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NFPA 110 Emergency Generator Testing Requirements

The National Fire Protection Association (NFPA) establishes safety standards that protect commercial building occupants against various dangers.   NFPA 110 covers performance requirements for emergency and standby power systems providing an alternate source of electrical power in buildings and facilities in the event that the normal electrical power source fails.

Systems include power sources, transfer equipment, controls, supervisory equipment, and accessory equipment needed to supply electrical power to the selected circuits.

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Generator maintenance
Technician setting up remote generator monitoring
CAT generator undergoing load bank test

MONTHLY TESTING

A monthly test is performed on Level 1 and Level 2 generators. A Level 1 generator is one whose failure could result in death or serious injury. A level 2 generator is one whose failure would not result in life-threatening injury. During testing, a generator should operate under available load for a minimum of thirty minutes. A successful test is one in which the generator:

  • Achieves the minimum exhaust gas temperature for monthly testing as indicated by the owners manual, or
  • Operates at normal temperature while running at no less than 30% of the nameplate Kilowatt rating.

If a generator cannot operate until its water and oil pressures have stabilized, it should be tested for less than thirty minutes to avoid prolonging its down time.

Transfer switches shall be operated monthly. (8.4.6) The monthly test of a transfer switch shall consist of electrically operating the transfer switch from the primary position to the alternate position and then a return to the primary position. Note: Although it is not required to verify the type rating of the system during the monthly test, it is required to annually confirm that the system responds within the time dictated by its rating.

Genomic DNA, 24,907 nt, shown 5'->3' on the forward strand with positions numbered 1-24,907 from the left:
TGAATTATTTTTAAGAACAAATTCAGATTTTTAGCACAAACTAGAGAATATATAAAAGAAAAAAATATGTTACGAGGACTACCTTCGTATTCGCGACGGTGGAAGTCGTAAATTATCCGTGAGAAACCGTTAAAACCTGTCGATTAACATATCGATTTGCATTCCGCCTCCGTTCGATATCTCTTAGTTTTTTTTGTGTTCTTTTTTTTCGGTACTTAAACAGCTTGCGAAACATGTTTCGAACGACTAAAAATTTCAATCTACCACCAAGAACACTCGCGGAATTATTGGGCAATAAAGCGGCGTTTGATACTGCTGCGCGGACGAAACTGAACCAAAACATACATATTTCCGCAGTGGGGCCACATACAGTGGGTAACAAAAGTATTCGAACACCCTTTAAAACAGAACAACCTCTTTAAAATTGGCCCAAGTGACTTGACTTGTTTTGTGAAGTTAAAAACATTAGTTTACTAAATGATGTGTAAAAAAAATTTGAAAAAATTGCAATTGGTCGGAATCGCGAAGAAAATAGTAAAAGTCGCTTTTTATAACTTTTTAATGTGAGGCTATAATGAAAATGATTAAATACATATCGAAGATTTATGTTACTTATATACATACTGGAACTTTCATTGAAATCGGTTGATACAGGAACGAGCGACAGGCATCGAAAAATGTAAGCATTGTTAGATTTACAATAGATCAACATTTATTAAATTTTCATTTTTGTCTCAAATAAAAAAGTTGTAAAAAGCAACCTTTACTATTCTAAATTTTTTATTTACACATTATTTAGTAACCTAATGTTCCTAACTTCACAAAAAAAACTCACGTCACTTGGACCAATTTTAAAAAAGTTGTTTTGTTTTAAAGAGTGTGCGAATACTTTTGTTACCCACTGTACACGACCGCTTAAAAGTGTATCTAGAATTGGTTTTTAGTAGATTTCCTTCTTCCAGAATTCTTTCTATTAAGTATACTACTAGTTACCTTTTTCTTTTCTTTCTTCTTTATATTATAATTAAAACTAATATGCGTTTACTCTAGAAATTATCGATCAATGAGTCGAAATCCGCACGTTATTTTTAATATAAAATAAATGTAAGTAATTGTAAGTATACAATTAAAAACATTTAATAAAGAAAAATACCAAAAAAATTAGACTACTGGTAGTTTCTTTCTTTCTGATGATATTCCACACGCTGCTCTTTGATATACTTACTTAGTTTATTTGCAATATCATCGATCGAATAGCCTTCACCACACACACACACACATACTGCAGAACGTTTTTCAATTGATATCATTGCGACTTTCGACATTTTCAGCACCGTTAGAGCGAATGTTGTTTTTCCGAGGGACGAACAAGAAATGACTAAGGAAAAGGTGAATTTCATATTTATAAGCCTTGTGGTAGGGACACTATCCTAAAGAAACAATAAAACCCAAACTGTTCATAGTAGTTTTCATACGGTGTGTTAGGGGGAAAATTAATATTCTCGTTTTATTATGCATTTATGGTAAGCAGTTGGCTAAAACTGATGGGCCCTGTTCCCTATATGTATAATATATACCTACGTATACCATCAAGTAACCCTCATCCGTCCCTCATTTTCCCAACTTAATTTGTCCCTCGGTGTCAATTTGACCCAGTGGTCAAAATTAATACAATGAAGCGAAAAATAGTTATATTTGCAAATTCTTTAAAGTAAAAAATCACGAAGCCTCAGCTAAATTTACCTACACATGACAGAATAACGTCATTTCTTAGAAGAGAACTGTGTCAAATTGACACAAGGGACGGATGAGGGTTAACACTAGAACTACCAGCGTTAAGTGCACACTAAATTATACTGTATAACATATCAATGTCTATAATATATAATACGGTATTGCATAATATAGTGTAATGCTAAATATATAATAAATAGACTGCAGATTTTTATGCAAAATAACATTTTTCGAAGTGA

EPSS circuit breakers for Level 1 system usage, including main and feed breakers between the EPS and the transfer switch load terminals, shall be exercised annually with the EPS in the “off” position. (8.4.7) Circuit breakers rated in excess of 600 volts for Level 1 system usage shall be exercised every 6 months and shall be tested under simulated overload conditions every 2 years. Note: It is not intended that the circuit breakers be exercised under load.

EPSS components shall be maintained and tested by qualified person(s). (8.4.8)

YEARLY TESTING (Sec.  8.2.4.3)

If a generator fails the monthly test, it should be operated under a load supplied by a load bank (i.e. load bank testing) for two continuous hours each year. During this two-hour period, the unit should be operated as follows:

  • At 25% of the nameplate Kilowatt rating for 30 minutes.
  • At 50% of the nameplate Kilowatt rating for 30 minutes.
  • At 75% of the nameplate Kilowatt rating for 60 minutes.

The “exercise” supplied by load bank testing can improve a generator’s operating capacity, making it more responsive during a real power outage.

RECORDKEEPING